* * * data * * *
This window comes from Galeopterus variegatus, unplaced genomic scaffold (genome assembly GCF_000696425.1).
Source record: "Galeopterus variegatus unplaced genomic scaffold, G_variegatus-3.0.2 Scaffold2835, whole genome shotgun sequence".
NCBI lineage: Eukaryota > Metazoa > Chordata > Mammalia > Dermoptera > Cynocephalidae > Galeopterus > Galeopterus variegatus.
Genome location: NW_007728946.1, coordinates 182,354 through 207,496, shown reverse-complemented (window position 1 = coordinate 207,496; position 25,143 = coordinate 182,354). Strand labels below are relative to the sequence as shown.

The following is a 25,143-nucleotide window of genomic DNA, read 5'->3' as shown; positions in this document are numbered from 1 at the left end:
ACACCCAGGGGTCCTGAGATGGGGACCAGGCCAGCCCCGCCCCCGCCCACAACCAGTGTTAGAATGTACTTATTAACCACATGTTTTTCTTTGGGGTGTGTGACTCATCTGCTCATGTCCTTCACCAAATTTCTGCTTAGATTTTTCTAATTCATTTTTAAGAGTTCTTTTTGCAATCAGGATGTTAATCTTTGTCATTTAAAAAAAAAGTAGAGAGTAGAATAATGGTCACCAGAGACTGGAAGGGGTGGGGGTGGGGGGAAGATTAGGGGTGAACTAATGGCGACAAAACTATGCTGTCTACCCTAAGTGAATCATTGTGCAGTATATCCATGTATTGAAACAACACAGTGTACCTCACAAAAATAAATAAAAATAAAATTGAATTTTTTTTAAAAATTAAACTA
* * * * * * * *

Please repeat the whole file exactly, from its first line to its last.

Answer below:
This window comes from Galeopterus variegatus, unplaced genomic scaffold (genome assembly GCF_000696425.1).
Source record: "Galeopterus variegatus unplaced genomic scaffold, G_variegatus-3.0.2 Scaffold2835, whole genome shotgun sequence".
NCBI lineage: Eukaryota > Metazoa > Chordata > Mammalia > Dermoptera > Cynocephalidae > Galeopterus > Galeopterus variegatus.
Genome location: NW_007728946.1, coordinates 182,354 through 207,496, shown reverse-complemented (window position 1 = coordinate 207,496; position 25,143 = coordinate 182,354). Strand labels below are relative to the sequence as shown.

The following is a 25,143-nucleotide window of genomic DNA, read 5'->3' as shown; positions in this document are numbered from 1 at the left end:
ACACCCAGGGGTCCTGAGATGGGGACCAGGCCAGCCCCGCCCCCGCCCACAACCAGTGTTAGAATGTACTTATTAACCACATGTTTTTCTTTGGGGTGTGTGACTCATCTGCTCATGTCCTTCACCAAATTTCTGCTTAGATTTTTCTAATTCATTTTTAAGAGTTCTTTTTGCAATCAGGATGTTAATCTTTGTCATTTAAAAAAAAAGTAGAGAGTAGAATAATGGTCACCAGAGACTGGAAGGGGTGGGGGTGGGGGGAAGATTAGGGGTGAACTAATGGCGACAAAACTATGCTGTCTACCCTAAGTGAATCATTGTGCAGTATATCCATGTATTGAAACAACACAGTGTACCTCACAAAAATAAATAAAAATAAAATTGAATTTTTTTTAAAAATTAAACTA